An homage to Stephen Wilkes Day to Night images
AuthorTopic: An homage to Stephen Wilkes Day to Night images Read 1425 Times
Landscape & Nature Techniqueon: August 31, 2020 at 1:38 pm
So after watching the interviews with Stephen Wilkes I was particularly taken by his Day to Night images. I’m far from a people person though so I thought to try my hand with a lightpainted image at night who’s composition would then then take being transformed to daylight. On Saturday we were promised thunderstorms and heavy rain on Cape Cod, but passing by 2am on Sunday then quickly clearing by dawn. The moon was due to set at 3am and would give me some night light if needed to pick out additional details that I didn’t want to lightpaint. Lastly low tide was at 4am and could give me an interesting foreground. Sunrise was going to be at 6am. I had seen a lobster pot on the beach when kayaking on Nauset Marsh about a week before and thought this might work well if I could make a good composition, although it would be on the wrong side of the sandbar to get the sun at dawn. Still I thought I’d give it a try so my alarm went off at midnight.
I hiked down Coastguard Beach to the entrance to Nauset Marsh and found that the lobster pot was only a foot or so away from an imobile No Dogs sign in the sand. This pretty much eliminated it from a good composition with an UWA lens so I composed a shot and lightpainted it (1st image below) and moved on.
I found a small section of ripples left by the receding tide and captured an image using the setting moon over the marsh to light it (2nd image), but again, not a good composition otherwise.
I walked round to the ocean side and started looking for an interesting foreground. I eventually decided to use a pair of higher sand hillocks that receded into the water. I knew that I would see more of them as the tide continued dropping, leaving a series of ripples that would add interest. This section of the beach also has distant sandbars at low tide, breaking up an otherwise boring stretch of water. I could see Orion rising with Venus to the left in a largely clear sky. Sirius would show up later.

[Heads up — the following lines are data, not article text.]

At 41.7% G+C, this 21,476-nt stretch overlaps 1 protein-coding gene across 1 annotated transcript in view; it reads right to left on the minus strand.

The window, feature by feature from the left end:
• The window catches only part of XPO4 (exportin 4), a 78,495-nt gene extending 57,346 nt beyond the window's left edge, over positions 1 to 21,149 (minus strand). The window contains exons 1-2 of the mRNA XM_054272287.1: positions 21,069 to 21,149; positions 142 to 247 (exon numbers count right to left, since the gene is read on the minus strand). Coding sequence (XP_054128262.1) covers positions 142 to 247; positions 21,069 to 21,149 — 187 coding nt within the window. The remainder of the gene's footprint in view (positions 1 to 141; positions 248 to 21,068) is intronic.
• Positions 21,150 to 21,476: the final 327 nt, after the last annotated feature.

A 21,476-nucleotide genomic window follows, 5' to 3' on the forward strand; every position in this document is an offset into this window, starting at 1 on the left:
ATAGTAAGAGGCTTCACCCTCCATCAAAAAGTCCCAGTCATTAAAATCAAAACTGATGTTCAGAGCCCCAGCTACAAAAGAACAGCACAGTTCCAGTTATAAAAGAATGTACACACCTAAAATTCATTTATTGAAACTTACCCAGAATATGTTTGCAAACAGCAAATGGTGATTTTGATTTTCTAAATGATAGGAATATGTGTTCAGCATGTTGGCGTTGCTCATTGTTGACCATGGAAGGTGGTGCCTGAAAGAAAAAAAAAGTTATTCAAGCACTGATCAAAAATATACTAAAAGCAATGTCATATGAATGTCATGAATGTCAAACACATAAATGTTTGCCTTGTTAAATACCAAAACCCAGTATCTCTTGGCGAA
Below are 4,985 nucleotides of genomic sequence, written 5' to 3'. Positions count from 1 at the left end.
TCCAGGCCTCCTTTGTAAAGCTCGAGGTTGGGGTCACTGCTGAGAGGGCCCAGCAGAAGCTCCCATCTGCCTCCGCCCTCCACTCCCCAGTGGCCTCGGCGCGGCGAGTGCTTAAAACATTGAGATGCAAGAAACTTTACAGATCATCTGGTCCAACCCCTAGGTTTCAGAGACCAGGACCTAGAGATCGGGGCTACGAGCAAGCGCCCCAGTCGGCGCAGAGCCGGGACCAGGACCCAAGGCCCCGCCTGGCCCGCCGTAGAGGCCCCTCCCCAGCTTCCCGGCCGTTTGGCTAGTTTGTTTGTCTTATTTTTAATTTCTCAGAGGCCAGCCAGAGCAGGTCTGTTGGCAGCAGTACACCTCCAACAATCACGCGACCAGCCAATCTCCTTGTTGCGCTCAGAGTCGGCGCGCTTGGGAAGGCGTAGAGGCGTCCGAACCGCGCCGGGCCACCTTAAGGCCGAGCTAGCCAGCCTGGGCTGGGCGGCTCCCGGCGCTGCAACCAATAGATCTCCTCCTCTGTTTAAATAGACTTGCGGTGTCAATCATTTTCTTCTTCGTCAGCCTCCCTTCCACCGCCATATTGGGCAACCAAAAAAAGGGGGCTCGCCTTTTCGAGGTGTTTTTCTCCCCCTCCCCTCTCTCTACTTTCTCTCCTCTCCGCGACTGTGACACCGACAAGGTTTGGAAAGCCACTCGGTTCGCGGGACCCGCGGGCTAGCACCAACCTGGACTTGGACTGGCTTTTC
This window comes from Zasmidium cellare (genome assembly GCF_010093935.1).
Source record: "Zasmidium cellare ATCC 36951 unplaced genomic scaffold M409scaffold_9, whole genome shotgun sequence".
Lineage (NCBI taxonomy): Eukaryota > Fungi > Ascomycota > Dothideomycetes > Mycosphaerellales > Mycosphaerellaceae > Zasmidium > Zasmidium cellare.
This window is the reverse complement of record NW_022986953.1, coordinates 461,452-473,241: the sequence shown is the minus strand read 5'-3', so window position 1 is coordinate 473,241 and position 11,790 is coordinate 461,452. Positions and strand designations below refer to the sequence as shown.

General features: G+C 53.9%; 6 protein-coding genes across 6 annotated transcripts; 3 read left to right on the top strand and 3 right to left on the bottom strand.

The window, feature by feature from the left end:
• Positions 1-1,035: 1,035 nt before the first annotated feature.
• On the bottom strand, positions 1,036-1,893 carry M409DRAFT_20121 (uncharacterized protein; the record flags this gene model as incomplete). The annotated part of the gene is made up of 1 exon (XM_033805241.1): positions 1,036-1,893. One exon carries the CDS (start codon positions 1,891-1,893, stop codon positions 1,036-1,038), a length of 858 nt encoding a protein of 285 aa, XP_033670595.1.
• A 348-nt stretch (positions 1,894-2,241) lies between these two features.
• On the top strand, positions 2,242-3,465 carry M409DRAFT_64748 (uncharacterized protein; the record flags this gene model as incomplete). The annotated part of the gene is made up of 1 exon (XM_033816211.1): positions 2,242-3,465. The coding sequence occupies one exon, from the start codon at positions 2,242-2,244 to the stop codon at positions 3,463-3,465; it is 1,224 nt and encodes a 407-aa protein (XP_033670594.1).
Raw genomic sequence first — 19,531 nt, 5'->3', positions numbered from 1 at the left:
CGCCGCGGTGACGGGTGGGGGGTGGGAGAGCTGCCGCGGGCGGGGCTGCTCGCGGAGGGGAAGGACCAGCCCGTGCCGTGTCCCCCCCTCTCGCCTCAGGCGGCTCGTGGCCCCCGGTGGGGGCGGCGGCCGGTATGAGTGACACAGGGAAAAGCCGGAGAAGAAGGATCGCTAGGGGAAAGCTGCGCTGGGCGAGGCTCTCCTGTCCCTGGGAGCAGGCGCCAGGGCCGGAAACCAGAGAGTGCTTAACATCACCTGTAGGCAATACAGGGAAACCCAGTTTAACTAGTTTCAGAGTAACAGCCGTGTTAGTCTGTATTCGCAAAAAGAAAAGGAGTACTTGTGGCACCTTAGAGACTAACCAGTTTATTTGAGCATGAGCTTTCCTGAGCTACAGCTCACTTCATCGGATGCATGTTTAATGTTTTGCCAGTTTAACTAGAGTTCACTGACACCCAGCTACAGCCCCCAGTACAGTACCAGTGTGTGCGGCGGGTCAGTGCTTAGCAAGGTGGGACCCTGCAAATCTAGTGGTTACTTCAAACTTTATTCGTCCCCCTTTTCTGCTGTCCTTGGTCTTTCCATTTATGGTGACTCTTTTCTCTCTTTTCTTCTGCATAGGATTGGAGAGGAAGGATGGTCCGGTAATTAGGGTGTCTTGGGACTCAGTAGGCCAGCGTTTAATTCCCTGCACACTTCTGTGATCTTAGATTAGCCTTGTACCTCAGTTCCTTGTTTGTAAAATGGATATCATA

I set the camera up and used it’s interval function to start taking 15 sec exposures every minute. I was using manual exposure so I’d either have to switch to an auto exposure mode as the light changed or adjust it periodically, maybe change to manual exposures. I won’t bother to bore you with night starscape images, they are about as boring as I was bored. I had taken a small 3 legged stool and a Kindle with several library books but I could not get comfortable. I’d taken the images of the lobster pot at 2.15am and the 1st images of what I hoped to be a night-to-day shot at 3am, about an hour before astronomical dawn, so I had a way to go before I would see any light on the horizon.
Periodically I walked around to stretch my legs. I didn’t bother too much about keeping my flashlight or headlamp masked as I could see when the camera was done making an image. I also knew that it wouldn’t make much if any difference if some had my light in them as I didn’t expect to use more than a few of the star images. When I set all my gear up the beach was cleanly washed by the tide but at some point I noticed tracks from a Coyote passing behind me at the top of the beach together with a pause where he had evidently stopped and turned to check out what was on the back of my camera LCD. He must have had sharp eyes. Or maybe not because later on I saw a return set of tracks that had passed by the camera and my stool by only a couple of feet. By that time I had set up a 2nd camera so I was probably elsewhere. Just glad he did not nudge the tripod.